The Government’s Help to Buy scheme has been extended until 2021 to help buyers whose purchases were put on hold due to the coronavirus pandemic.
The department for housing said new builds that have been delayed due to the virus will have an extra 60 days to complete, with the building deadline extended from December 2020 to February 28 2021.
In a statement, the Government said the March 31 2021 deadline for most sale completions remains the same.
Where necessary, extensions may be granted for homebuyers who have experienced severe delays because of the pandemic and reserved properties before June 30.
These buyers will get an extension to complete their purchases by May 31 2021.
Help to Buy equity loans can offer a lifeline to first time buyers hoping to get on the property ladder alone.
Customers need a 5% deposit, and the government lends up to 20% of the value of the home (up to 40% of the value if you are purchasing in London).
However it’s due to end on April 1, 2021, to make way for a new version of the scheme until March 2023.
The new scheme will introduce property price caps and be restricted to first-time buyers only.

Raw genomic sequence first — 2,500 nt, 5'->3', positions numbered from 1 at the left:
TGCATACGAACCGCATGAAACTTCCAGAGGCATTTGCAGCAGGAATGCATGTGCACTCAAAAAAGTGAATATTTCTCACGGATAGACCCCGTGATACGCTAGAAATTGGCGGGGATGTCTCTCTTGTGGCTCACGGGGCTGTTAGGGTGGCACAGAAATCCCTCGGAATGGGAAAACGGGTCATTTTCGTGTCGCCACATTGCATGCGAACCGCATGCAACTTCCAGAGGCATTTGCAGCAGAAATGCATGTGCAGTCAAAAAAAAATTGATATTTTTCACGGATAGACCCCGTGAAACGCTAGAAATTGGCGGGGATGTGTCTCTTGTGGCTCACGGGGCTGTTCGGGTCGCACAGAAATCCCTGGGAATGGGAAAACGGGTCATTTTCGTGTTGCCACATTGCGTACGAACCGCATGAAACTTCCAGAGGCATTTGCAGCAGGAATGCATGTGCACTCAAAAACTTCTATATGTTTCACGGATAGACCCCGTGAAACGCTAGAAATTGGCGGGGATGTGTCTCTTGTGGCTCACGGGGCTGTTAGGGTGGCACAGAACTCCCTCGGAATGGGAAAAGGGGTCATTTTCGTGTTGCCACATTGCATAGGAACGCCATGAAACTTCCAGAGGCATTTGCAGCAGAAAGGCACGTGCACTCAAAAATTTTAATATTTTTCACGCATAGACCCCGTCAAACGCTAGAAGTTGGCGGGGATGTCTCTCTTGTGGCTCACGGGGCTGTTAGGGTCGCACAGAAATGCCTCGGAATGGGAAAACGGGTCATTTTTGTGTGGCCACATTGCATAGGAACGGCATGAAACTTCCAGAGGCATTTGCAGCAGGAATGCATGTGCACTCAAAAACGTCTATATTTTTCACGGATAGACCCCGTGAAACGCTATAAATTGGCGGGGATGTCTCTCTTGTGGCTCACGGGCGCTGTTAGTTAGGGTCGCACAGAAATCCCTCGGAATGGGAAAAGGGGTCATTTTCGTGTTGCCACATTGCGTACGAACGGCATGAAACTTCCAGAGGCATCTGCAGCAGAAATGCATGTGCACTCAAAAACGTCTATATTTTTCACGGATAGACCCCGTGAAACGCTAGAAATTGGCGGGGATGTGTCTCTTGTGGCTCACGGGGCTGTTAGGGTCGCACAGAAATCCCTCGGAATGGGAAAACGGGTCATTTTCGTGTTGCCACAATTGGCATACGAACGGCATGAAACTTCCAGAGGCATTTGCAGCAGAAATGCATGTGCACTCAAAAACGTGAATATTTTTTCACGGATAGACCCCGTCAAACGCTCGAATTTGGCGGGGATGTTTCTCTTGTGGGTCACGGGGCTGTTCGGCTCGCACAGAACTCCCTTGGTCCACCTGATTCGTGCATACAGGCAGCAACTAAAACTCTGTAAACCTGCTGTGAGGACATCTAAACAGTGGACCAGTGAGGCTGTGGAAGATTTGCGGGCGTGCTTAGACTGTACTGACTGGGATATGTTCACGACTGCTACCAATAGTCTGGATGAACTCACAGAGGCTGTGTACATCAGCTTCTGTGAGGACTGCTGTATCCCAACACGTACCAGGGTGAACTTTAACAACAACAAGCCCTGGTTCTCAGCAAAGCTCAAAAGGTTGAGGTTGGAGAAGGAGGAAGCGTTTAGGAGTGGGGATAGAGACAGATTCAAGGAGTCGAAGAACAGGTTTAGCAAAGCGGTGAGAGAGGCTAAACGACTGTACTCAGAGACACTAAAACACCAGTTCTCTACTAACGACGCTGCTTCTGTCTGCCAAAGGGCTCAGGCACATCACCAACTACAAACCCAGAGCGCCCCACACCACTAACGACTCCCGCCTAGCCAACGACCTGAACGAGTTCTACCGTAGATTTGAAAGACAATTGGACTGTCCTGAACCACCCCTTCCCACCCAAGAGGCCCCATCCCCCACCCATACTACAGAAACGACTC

Housing Minister Rt Hon Christopher Pincher MP said: “This government is committed to helping a new generation to realise their dream of home ownership, and since 2010 we’ve helped more than 640,000 families into home ownership through our support including Help to Buy and Right to Buy.
“Today’s announcement will help provide certainty and assurance for Help to Buy customers whose new homes have been delayed due to coronavirus and affirms the government’s commitment to helping more people to own their own home.”
However critics are calling for a 12 month extension instead.
Alex Rose, of property website Zoopla, said: “The devil is in the detail, and many would argue that a two-month extension might not give housebuilders enough time to meet these build deadlines.
“Residential construction is currently operating at between 60pc and 85pc of normal output. Many developers are behind with their build schedules.
“While we’d hoped for a more encompassing extension, every ounce of support helps at this stage.”
Demand for Help to Buy has increased dramatically in the wake of coronavirus, as banks withdrew low deposit mortgages en masse when the pandemic hit.
Although some lenders such as Nationwide are now offering mortgages for buyers with 10% deposits, 5% deposit mortgages have largely disappeared.
The scheme, which only applies on new builds, can also be used in conjunction with the Chancellor’s stamp duty holiday, which raised the nil-rate band on homes from £125,000 to £500,000 until March 31 2021.